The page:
By the Alliance for Food and Farming
A new study from Colorado State University (CSU) shows that consumers continue to have concerns about the safety of conventionally grown produce and the government regulatory processes in place to protect public health. Among other findings, the study showed that: “A distrust in regulatory oversight is a key trigger in the valuation for local and organic.” And, consumers generally agreed with the statement that “eating organic lowers health risks.”
These findings are concerning since the body of nutrition science clearly shows that increased consumption of either conventional or organic produce results in better overall health and a longer life. Toxicological analyses also overwhelmingly show the safety of conventional produce – just look at the calculator function and accompanying report on safefruitsandveggies.com as an example. And, the perception that conventional produce is somehow inferior and less safe could have a negative impact on consumption, especially among lower income consumers who may not be able to afford the organic alternative.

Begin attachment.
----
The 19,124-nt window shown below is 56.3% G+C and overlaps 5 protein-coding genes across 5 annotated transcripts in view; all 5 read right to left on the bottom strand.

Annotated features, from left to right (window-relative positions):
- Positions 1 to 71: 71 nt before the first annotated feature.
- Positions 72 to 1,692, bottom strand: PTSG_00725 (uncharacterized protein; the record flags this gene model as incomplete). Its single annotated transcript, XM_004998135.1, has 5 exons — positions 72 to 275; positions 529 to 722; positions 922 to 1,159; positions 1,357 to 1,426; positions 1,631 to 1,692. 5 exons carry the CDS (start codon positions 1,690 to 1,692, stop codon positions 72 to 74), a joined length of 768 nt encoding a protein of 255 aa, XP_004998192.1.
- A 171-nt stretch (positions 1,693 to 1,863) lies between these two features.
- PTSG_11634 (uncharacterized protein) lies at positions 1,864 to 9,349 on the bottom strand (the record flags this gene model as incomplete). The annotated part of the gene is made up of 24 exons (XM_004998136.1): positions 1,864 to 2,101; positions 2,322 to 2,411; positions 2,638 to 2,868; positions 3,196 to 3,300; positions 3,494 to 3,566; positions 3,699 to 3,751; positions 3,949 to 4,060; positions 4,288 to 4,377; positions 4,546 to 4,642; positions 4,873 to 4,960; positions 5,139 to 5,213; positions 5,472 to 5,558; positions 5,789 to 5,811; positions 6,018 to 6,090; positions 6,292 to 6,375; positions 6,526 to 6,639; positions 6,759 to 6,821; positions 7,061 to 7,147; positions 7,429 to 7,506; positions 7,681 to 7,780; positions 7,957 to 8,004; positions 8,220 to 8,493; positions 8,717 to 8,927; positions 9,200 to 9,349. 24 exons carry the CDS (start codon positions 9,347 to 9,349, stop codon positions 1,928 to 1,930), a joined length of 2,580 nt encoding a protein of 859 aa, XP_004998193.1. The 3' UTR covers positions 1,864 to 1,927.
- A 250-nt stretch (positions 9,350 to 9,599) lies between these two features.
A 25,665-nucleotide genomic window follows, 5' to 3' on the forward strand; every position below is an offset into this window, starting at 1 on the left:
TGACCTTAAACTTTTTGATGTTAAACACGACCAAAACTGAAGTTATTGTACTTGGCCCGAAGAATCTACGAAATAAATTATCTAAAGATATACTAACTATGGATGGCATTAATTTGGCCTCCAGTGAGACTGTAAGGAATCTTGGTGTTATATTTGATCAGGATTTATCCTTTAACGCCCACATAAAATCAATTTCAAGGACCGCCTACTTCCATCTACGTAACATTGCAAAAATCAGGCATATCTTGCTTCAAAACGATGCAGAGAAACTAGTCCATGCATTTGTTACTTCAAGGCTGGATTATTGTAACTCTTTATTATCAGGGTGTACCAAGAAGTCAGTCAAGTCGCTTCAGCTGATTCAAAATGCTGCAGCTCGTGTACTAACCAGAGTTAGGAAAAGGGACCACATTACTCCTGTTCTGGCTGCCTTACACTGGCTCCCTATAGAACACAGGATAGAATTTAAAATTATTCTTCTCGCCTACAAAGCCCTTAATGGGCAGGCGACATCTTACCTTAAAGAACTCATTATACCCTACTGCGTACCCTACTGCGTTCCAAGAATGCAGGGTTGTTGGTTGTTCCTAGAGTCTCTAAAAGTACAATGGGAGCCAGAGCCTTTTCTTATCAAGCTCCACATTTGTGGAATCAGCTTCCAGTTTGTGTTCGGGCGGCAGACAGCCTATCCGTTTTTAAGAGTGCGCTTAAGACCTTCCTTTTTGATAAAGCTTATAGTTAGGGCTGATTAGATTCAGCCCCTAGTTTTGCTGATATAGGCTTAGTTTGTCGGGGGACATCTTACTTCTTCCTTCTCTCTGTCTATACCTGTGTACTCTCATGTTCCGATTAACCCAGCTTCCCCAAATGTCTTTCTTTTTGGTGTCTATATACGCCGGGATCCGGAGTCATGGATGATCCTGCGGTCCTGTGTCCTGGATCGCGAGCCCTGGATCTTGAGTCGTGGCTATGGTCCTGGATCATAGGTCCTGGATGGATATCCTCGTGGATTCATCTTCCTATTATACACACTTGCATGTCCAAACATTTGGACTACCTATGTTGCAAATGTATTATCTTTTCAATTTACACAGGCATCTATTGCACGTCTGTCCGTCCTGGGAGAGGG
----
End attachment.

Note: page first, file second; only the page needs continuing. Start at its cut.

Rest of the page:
Further, the expert panel report commissioned by the Alliance for Food and Farming (AFF) in 2010 examined the U.S. regulatory system in place to ensure food safety. The panel found: “The U.S. EPA’s current process for evaluating the potential risks of pesticides on food is rigorous and health protective. The EPA’s testing requirements for pesticides used on food are far more extensive than for chemicals in any other use category, and include testing targeted specifically to assess the potential risks to fetuses, infants and children.”